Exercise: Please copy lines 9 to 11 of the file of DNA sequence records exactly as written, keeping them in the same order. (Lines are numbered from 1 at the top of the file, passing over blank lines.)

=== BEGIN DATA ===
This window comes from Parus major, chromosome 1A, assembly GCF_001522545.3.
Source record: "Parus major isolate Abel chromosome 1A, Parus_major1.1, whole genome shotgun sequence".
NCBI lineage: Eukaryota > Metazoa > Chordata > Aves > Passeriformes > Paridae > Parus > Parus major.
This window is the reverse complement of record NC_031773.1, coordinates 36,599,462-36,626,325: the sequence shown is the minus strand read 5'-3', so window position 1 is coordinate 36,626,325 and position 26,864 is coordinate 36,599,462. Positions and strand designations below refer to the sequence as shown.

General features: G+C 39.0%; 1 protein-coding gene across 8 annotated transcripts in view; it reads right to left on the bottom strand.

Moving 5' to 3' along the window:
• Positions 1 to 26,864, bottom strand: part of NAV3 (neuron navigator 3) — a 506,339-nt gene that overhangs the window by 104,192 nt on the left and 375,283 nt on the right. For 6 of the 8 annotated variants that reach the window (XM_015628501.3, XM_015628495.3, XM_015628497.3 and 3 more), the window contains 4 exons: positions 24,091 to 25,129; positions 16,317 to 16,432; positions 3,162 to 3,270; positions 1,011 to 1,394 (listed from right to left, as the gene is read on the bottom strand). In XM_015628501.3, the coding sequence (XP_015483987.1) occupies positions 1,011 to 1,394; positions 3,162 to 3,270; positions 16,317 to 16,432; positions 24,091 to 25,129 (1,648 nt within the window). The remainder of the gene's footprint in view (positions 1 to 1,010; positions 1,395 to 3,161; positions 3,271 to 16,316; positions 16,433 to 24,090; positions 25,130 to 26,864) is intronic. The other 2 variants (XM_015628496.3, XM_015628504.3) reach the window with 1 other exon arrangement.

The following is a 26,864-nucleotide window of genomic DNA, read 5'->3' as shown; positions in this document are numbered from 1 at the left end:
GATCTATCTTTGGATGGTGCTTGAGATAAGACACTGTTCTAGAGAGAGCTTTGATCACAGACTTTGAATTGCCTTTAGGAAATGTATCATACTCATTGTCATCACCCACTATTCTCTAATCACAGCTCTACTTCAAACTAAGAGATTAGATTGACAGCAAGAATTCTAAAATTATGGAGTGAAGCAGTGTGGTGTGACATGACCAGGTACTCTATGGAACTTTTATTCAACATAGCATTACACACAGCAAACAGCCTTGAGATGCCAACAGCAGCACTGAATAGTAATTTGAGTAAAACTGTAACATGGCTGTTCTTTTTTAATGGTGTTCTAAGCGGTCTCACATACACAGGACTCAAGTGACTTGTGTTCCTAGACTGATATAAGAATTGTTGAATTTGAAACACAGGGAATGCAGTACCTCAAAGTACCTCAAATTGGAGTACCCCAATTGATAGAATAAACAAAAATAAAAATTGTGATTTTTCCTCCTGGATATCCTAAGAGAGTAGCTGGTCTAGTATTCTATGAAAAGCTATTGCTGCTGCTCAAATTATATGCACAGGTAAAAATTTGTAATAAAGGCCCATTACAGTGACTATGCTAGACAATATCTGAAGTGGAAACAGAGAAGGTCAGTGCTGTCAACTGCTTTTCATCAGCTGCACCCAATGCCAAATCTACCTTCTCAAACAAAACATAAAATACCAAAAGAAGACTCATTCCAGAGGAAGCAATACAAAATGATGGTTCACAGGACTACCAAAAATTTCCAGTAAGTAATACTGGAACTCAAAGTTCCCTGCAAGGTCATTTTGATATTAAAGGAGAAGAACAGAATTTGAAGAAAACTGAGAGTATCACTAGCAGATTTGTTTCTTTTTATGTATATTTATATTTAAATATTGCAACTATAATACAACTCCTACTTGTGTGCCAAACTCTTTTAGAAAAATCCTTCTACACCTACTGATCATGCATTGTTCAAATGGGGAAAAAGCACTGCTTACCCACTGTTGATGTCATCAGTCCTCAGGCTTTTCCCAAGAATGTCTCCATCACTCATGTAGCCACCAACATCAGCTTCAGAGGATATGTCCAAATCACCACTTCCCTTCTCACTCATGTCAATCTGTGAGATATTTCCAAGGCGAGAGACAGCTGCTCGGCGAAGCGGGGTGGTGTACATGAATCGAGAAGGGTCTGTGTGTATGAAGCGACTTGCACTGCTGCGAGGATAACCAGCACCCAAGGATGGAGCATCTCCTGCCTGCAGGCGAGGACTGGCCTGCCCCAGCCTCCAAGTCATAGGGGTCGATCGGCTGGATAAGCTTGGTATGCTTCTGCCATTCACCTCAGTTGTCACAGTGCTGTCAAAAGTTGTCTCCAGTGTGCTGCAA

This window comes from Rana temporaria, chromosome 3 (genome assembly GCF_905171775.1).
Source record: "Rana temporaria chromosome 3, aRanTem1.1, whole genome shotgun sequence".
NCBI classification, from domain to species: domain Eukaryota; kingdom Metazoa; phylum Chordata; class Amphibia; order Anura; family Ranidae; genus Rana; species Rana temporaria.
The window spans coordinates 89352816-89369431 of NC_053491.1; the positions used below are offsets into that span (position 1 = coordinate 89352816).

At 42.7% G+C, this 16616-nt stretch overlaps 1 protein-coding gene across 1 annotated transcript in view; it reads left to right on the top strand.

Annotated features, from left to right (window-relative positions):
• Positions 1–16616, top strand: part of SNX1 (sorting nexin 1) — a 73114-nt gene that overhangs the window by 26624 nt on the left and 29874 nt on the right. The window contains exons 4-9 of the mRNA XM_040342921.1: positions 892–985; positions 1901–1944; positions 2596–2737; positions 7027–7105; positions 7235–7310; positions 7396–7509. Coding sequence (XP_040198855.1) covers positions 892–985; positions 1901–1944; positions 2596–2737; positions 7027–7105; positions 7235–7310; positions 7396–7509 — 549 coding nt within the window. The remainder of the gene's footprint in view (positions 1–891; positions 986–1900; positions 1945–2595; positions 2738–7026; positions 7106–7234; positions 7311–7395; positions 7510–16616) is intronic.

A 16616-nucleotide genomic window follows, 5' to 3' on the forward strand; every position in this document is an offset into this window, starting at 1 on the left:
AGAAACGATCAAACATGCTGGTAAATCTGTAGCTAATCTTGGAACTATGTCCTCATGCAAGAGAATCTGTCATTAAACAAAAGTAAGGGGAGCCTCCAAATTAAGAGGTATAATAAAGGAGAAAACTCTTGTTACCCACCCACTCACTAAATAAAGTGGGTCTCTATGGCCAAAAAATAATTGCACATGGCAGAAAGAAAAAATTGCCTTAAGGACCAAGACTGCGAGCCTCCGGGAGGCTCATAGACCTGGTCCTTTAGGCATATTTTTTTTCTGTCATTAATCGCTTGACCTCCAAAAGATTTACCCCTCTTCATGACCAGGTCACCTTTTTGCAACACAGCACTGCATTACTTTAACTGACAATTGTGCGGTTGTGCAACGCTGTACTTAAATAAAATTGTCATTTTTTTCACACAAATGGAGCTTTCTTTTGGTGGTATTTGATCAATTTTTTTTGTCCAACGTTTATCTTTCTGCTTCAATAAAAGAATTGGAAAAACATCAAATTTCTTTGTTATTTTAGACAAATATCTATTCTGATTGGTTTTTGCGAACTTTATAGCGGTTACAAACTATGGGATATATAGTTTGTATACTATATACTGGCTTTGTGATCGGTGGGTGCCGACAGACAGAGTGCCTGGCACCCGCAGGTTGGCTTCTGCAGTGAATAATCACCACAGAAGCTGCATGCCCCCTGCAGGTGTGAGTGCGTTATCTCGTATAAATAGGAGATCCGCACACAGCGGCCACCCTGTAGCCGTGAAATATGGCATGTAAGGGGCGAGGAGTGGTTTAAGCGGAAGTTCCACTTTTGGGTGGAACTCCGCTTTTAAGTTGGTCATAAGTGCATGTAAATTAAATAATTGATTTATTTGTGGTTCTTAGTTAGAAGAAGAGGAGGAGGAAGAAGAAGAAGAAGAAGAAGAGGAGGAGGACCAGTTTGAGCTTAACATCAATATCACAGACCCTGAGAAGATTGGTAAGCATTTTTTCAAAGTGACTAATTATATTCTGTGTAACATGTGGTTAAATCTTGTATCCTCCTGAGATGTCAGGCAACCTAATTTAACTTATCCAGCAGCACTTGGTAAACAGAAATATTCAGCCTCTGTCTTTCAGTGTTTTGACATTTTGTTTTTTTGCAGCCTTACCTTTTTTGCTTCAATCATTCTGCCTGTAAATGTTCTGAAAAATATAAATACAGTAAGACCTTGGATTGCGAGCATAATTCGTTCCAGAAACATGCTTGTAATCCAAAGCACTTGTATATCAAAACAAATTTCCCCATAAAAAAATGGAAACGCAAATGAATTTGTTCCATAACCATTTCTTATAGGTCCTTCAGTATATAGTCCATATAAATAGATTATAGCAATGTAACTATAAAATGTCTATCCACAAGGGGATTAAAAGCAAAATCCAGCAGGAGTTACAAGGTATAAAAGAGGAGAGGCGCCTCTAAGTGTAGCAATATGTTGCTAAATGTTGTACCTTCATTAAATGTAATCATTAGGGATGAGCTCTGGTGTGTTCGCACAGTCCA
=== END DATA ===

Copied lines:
GATCTATCTTTGGATGGTGCTTGAGATAAGACACTGTTCTAGAGAGAGCTTTGATCACAGACTTTGAATTGCCTTTAGGAAATGTATCATACTCATTGTCATCACCCACTATTCTCTAATCACAGCTCTACTTCAAACTAAGAGATTAGATTGACAGCAAGAATTCTAAAATTATGGAGTGAAGCAGTGTGGTGTGACATGACCAGGTACTCTATGGAACTTTTATTCAACATAGCATTACACACAGCAAACAGCCTTGAGATGCCAACAGCAGCACTGAATAGTAATTTGAGTAAAACTGTAACATGGCTGTTCTTTTTTAATGGTGTTCTAAGCGGTCTCACATACACAGGACTCAAGTGACTTGTGTTCCTAGACTGATATAAGAATTGTTGAATTTGAAACACAGGGAATGCAGTACCTCAAAGTACCTCAAATTGGAGTACCCCAATTGATAGAATAAACAAAAATAAAAATTGTGATTTTTCCTCCTGGATATCCTAAGAGAGTAGCTGGTCTAGTATTCTATGAAAAGCTATTGCTGCTGCTCAAATTATATGCACAGGTAAAAATTTGTAATAAAGGCCCATTACAGTGACTATGCTAGACAATATCTGAAGTGGAAACAGAGAAGGTCAGTGCTGTCAACTGCTTTTCATCAGCTGCACCCAATGCCAAATCTACCTTCTCAAACAAAACATAAAATACCAAAAGAAGACTCATTCCAGAGGAAGCAATACAAAATGATGGTTCACAGGACTACCAAAAATTTCCAGTAAGTAATACTGGAACTCAAAGTTCCCTGCAAGGTCATTTTGATATTAAAGGAGAAGAACAGAATTTGAAGAAAACTGAGAGTATCACTAGCAGATTTGTTTCTTTTTATGTATATTTATATTTAAATATTGCAACTATAATACAACTCCTACTTGTGTGCCAAACTCTTTTAGAAAAATCCTTCTACACCTACTGATCATGCATTGTTCAAATGGGGAAAAAGCACTGCTTACCCACTGTTGATGTCATCAGTCCTCAGGCTTTTCCCAAGAATGTCTCCATCACTCATGTAGCCACCAACATCAGCTTCAGAGGATATGTCCAAATCACCACTTCCCTTCTCACTCATGTCAATCTGTGAGATATTTCCAAGGCGAGAGACAGCTGCTCGGCGAAGCGGGGTGGTGTACATGAATCGAGAAGGGTCTGTGTGTATGAAGCGACTTGCACTGCTGCGAGGATAACCAGCACCCAAGGATGGAGCATCTCCTGCCTGCAGGCGAGGACTGGCCTGCCCCAGCCTCCAAGTCATAGGGGTCGATCGGCTGGATAAGCTTGGTATGCTTCTGCCATTCACCTCAGTTGTCACAGTGCTGTCAAAAGTTGTCTCCAGTGTGCTGCAA

This window comes from Rana temporaria, chromosome 3 (genome assembly GCF_905171775.1).
Source record: "Rana temporaria chromosome 3, aRanTem1.1, whole genome shotgun sequence".